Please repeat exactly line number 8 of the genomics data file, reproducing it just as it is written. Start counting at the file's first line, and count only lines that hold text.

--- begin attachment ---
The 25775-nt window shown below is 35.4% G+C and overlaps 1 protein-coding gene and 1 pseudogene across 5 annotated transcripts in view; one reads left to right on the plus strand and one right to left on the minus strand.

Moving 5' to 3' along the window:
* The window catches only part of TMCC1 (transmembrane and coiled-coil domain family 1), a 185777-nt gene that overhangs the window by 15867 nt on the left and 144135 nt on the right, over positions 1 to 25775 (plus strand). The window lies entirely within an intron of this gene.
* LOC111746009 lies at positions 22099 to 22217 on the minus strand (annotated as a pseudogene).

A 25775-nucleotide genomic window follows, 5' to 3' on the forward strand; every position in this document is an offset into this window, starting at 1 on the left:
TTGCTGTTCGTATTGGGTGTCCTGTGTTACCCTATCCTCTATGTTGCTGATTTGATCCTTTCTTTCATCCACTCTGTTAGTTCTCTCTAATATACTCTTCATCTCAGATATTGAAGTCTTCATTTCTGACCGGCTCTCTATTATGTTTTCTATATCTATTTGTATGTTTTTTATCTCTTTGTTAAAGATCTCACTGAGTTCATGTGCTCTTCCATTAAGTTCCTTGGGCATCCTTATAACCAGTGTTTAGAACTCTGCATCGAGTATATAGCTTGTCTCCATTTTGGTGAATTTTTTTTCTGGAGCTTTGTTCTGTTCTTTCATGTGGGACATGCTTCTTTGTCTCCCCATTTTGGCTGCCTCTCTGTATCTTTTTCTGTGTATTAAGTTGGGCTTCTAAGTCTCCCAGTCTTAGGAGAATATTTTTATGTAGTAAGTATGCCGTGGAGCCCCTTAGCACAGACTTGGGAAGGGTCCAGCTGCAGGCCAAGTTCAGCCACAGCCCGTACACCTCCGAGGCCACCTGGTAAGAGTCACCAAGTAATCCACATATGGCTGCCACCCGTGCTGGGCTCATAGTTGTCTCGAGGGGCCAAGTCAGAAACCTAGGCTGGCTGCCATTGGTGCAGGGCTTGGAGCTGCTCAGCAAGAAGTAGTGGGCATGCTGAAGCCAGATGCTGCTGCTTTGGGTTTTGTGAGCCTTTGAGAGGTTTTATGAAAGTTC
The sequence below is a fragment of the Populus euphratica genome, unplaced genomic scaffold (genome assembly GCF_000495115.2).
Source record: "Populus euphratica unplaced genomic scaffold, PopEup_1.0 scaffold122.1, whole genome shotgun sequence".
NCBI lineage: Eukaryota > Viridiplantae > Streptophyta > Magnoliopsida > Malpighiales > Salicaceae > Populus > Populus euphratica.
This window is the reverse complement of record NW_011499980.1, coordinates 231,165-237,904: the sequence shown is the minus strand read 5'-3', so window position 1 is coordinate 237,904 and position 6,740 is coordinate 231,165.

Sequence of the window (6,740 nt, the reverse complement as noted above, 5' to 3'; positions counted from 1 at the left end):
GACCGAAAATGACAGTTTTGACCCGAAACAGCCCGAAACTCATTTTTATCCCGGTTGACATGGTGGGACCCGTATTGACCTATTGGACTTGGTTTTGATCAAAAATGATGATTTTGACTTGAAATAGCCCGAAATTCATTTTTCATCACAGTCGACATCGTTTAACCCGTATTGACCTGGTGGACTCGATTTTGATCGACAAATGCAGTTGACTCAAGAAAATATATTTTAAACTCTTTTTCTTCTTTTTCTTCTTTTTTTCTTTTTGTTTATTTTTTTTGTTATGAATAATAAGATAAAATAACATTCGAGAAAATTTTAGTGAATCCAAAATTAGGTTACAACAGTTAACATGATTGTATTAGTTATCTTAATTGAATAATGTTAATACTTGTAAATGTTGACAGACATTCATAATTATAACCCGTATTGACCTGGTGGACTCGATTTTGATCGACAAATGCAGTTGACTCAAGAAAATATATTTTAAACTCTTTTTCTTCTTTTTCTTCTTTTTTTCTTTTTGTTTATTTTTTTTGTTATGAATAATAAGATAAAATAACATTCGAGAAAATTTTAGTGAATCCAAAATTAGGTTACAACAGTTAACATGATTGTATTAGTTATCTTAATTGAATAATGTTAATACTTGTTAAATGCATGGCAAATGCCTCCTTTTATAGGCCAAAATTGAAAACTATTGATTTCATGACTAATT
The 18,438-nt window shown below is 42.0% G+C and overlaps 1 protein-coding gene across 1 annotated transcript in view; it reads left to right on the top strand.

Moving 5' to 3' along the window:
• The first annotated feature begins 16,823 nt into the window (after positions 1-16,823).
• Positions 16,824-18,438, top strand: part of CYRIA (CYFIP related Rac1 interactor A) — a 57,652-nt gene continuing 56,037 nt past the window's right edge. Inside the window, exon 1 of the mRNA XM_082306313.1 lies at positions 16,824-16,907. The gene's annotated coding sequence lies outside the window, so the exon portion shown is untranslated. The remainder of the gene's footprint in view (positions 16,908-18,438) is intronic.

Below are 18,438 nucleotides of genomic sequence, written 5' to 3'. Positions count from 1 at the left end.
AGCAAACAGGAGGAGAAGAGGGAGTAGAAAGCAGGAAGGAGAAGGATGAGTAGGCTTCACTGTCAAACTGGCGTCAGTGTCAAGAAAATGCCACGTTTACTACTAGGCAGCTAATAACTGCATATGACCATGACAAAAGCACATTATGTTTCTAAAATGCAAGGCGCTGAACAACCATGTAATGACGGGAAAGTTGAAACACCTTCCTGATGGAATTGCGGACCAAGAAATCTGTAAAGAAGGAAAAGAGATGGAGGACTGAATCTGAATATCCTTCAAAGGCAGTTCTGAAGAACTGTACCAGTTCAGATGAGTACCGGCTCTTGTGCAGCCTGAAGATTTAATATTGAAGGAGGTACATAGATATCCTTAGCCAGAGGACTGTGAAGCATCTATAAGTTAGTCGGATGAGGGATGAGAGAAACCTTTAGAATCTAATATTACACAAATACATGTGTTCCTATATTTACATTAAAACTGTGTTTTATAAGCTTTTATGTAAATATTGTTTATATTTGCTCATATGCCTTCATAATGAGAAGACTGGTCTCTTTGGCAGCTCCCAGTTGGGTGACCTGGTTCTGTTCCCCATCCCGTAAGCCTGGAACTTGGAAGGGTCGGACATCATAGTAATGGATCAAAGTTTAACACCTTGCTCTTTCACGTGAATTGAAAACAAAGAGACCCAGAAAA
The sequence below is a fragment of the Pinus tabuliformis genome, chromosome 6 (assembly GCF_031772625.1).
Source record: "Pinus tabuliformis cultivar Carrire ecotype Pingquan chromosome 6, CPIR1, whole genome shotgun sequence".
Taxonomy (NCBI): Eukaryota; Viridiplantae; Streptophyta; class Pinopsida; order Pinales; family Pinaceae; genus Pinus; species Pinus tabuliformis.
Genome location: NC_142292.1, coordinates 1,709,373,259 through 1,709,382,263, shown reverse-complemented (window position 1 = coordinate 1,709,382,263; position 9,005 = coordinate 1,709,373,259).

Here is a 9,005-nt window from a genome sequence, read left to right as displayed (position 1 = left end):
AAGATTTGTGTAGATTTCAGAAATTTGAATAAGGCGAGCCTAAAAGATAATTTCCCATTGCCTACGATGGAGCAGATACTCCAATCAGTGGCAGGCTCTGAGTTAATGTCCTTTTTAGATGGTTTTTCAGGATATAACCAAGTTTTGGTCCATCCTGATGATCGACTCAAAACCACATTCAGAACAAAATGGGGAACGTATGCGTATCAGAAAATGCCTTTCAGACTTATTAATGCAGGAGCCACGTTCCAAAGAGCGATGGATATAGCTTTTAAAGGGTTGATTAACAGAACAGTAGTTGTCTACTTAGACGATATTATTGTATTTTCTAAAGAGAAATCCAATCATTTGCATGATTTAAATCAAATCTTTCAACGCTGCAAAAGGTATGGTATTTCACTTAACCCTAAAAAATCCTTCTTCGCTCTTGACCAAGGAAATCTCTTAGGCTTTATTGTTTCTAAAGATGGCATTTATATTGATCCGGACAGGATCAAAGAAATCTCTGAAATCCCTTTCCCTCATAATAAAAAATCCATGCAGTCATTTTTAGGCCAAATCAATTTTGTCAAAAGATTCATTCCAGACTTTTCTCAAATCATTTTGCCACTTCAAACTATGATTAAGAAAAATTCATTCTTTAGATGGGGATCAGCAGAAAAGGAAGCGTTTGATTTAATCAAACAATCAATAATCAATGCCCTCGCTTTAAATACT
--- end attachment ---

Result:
Source record: "Populus euphratica unplaced genomic scaffold, PopEup_1.0 scaffold122.1, whole genome shotgun sequence".